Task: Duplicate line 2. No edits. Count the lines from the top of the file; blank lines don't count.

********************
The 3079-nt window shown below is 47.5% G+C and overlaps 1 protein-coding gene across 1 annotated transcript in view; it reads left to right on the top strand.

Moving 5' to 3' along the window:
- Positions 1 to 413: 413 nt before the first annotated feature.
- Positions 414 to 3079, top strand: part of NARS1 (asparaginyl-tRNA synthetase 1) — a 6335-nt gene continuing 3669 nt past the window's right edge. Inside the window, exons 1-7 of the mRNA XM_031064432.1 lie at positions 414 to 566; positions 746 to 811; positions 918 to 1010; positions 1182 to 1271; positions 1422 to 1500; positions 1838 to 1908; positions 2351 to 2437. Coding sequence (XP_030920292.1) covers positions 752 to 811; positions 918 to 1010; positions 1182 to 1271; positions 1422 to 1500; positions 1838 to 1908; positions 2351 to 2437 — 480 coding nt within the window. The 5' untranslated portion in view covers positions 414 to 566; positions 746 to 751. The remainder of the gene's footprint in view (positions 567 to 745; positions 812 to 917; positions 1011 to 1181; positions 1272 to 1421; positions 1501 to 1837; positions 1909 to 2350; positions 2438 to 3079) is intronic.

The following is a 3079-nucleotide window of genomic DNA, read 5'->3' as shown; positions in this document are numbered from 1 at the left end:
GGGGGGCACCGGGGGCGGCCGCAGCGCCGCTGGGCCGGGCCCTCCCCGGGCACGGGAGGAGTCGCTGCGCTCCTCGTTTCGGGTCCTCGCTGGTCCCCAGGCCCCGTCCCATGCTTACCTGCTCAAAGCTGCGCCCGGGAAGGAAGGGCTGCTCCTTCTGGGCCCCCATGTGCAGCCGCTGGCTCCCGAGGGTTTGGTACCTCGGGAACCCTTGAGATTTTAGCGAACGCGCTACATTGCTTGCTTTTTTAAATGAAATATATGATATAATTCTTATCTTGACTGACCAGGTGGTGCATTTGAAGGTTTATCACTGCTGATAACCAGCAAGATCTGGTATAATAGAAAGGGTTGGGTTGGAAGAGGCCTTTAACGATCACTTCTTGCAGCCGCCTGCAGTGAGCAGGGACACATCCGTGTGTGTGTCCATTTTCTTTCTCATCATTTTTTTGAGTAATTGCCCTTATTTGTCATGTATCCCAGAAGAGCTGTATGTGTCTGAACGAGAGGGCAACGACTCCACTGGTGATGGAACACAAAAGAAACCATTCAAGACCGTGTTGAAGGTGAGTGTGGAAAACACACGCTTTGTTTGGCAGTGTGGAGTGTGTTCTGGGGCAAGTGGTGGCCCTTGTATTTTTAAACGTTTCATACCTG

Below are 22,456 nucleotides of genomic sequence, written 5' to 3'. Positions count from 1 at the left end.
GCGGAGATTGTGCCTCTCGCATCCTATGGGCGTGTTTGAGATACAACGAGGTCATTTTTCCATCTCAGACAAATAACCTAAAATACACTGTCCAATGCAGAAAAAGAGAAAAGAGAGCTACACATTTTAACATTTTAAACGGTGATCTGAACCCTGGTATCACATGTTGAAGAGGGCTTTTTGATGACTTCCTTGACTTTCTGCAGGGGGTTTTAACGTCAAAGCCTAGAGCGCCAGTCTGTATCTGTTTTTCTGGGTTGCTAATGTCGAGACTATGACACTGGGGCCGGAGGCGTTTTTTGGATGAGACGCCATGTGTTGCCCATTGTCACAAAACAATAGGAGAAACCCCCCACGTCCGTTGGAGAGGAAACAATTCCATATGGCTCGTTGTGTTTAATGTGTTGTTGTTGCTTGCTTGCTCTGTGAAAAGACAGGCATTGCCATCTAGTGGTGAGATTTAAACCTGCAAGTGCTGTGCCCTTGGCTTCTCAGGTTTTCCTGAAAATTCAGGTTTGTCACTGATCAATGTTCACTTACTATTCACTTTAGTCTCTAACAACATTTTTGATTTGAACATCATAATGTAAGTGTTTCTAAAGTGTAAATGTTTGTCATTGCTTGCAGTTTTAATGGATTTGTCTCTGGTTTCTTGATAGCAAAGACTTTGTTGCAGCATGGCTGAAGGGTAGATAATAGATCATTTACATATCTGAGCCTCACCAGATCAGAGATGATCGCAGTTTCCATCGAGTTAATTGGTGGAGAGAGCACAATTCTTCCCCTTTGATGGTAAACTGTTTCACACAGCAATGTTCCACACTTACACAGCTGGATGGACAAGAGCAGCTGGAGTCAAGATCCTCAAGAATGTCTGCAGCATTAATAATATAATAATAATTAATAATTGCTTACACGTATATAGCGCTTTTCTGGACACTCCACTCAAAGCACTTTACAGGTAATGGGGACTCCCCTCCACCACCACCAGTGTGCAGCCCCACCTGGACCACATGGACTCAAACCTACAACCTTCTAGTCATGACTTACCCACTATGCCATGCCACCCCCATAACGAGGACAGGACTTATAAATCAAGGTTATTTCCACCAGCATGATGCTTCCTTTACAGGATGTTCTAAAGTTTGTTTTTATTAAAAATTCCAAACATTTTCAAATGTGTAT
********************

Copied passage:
Moving 5' to 3' along the window: